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Filed 9/3/96




No. 96-2029
(D.C. No. CIV-92-131-MV)
(D. N.M.)

Before PORFILIO, LOGAN, and LUCERO, Circuit Judges.

Plaintiff appeals the district courts entry of summary judgment in favor of

defendant police officers and the City of Deming on his 1983 claims for false
arrest for forging or making a fictitious drivers license and for refusing to be

This case is unanimously ordered submitted without oral argument pursuant

to the applicable rules. This order and judgment is not binding precedent, except
under the doctrines of law of the case, res judicata, and collateral estoppel. The
court generally disfavors the citation of orders and judgments; nevertheless, an
order and judgment may be cited under the terms and conditions of
10th Cir. R. 36.3.

fingerprinted incident to arrest. 1 Plaintiff also appeals the district courts

determination that plaintiff should pay defendants costs.
The police officers moved for summary judgment on the ground that, to the
extent they were sued in their individual capacities, they were qualifiedly
When a defendant asserts qualified immunity in a summary judgment
context, we apply special rules to determine whether the motion was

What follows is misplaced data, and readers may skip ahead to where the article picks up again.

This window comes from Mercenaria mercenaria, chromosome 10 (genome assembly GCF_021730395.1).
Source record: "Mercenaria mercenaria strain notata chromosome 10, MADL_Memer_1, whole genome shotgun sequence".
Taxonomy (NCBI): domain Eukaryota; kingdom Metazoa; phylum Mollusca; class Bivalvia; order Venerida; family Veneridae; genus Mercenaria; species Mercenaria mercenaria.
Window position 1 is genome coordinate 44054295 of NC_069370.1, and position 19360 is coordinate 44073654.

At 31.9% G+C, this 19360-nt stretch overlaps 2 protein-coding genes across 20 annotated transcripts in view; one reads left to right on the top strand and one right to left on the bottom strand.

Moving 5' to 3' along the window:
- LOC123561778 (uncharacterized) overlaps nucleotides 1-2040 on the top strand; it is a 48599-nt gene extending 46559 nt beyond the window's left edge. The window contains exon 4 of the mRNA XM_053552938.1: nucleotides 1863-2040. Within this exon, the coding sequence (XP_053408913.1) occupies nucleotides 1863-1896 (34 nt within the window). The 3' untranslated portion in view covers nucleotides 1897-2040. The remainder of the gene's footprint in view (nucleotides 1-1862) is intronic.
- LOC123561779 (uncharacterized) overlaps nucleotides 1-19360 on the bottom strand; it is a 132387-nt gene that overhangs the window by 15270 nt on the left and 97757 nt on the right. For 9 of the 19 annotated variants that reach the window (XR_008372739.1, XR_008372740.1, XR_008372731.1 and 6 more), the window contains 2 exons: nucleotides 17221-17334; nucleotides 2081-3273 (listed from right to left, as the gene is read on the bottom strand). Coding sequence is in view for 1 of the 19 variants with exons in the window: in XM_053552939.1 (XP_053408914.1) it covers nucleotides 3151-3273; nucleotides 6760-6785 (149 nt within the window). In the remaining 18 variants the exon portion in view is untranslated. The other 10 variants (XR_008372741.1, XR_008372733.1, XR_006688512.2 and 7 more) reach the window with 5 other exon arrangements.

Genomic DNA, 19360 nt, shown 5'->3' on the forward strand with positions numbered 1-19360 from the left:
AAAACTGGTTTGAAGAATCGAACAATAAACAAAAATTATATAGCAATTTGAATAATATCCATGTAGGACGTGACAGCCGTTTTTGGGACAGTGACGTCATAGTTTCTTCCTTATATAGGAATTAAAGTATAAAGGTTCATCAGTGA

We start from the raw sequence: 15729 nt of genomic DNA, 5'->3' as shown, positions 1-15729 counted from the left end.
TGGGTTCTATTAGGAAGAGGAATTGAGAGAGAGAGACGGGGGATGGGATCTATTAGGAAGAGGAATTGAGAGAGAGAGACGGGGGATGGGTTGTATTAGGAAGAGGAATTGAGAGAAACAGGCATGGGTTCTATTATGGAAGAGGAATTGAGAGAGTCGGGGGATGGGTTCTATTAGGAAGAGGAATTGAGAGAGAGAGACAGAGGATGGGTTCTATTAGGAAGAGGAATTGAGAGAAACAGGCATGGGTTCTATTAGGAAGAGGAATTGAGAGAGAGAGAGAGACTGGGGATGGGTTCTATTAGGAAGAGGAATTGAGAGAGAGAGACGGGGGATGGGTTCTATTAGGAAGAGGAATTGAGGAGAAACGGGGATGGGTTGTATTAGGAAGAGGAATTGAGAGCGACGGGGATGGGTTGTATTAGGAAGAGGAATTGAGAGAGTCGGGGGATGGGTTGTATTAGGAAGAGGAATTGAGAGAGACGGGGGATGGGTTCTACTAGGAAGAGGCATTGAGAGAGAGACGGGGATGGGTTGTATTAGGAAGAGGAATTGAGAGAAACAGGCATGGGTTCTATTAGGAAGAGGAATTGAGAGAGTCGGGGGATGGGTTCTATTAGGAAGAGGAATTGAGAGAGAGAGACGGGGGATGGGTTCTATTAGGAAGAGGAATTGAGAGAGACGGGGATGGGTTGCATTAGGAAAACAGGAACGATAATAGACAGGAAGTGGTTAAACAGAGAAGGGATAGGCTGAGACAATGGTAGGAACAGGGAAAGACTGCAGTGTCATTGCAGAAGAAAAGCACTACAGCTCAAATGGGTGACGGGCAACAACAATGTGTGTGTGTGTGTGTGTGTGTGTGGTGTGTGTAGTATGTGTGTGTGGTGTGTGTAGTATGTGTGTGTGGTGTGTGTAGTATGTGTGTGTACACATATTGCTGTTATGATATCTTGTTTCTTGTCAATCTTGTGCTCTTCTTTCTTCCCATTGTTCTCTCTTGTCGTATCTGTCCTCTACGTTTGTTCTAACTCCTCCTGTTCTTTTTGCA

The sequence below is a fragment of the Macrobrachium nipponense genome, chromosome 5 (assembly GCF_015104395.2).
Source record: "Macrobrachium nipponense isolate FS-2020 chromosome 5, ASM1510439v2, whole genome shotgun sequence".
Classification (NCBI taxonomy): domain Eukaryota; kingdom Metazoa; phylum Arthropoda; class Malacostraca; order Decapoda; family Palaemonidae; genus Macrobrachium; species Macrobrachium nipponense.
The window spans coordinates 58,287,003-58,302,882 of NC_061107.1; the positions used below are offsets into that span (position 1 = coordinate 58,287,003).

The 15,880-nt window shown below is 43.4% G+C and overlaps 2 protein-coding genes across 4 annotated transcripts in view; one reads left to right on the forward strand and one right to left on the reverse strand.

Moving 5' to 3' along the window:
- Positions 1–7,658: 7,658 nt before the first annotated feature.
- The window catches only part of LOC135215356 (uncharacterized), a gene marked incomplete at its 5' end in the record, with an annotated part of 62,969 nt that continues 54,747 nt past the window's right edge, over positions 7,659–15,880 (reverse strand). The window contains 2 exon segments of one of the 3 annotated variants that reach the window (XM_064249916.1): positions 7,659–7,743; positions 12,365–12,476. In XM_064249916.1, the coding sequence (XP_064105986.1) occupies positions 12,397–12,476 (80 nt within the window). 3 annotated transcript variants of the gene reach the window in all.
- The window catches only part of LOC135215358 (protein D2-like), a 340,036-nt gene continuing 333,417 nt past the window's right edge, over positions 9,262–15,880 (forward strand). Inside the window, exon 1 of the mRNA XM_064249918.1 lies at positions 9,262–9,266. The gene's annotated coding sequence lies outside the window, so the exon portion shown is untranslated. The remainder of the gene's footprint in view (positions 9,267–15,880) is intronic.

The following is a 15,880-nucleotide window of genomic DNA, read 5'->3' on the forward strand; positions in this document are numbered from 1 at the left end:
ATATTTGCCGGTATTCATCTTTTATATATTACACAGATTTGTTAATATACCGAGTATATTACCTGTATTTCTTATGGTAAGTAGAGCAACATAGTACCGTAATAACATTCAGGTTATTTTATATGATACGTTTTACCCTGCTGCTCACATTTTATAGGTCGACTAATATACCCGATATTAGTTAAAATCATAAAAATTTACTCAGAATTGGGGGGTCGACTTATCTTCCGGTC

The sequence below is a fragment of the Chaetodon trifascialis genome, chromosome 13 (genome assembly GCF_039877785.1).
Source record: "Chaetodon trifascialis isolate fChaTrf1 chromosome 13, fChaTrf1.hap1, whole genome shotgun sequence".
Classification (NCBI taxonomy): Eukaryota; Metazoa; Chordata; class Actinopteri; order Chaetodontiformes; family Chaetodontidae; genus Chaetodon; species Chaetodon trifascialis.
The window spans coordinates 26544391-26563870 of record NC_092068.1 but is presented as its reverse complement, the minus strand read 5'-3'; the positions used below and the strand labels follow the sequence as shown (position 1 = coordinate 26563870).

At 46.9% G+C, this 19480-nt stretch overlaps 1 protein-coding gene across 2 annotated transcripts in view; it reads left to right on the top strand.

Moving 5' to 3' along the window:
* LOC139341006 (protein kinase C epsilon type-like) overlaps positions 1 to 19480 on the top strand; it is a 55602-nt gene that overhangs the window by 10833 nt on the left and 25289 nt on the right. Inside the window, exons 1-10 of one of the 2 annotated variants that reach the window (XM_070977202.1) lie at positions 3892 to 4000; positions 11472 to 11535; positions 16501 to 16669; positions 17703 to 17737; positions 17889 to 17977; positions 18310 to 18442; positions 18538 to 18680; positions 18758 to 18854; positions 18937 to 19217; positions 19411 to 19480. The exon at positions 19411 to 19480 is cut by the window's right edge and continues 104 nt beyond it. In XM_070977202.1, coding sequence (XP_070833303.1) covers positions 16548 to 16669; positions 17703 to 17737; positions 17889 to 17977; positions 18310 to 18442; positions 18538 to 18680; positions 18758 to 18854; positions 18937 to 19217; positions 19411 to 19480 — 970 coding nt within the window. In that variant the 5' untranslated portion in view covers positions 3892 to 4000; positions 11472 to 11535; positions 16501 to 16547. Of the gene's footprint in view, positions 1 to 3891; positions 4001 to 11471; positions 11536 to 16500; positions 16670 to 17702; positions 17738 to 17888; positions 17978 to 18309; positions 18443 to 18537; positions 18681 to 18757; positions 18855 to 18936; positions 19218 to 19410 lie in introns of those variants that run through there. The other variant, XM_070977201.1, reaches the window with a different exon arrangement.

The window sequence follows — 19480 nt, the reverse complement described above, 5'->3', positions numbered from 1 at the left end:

properly granted or denied. We must first ask if a plaintiff has
asserted the violation of a constitutional right at all, and then assess
whether that right was clearly established at the time of a defendants
Taylor v. Meacham, 82 F.3d 1556, 1559 (10th Cir. 1996)(quotations and citation
omitted), petition for cert. filed, 65 U.S.L.W. 3130 (U.S. Aug. 5, 1996)(No. 96211). Plaintiff has the burden of showing with particularity facts and law
establishing the inference that [defendants] violated a constitutional right. Kaul
v. Stephan, 83 F.3d 1208, 1212 (10th Cir. 1996).
The district court determined that plaintiffs arrest under N.M. Stat. Ann.
66-5-18, relating to altered, forged or fictitious drivers licenses, does not
contravene any law, R. Vol. II, Doc. 85 at 7. The district court further held that
plaintiff had not established that he had a right to refuse to be fingerprinted

Plaintiff asserted additional claims, some of which were disposed of on

summary judgment, and two of which went to trial. Plaintiff does not appeal the
disposition of these other claims.


following a misdemeanor arrest and that nothing in N.M. Stat. Ann. 29-3-8
(which mandates fingerprinting for certain offenses) or in any other state or
federal law precludes a municipality from requiring that misdemeanor arrestees be
fingerprinted. Concluding that plaintiff did not meet his burden of showing that
the police officers conduct violated plaintiffs constitutional rights, the court
granted summary judgment in favor of the officers.
As to the City of Deming, the court held that the city would not be liable to
plaintiff under 1983 unless plaintiff could establish that it maintained an
unconstitutional policy. The district court concluded that neither the law nor the
facts asserted by plaintiff established the existence of an unconstitutional policy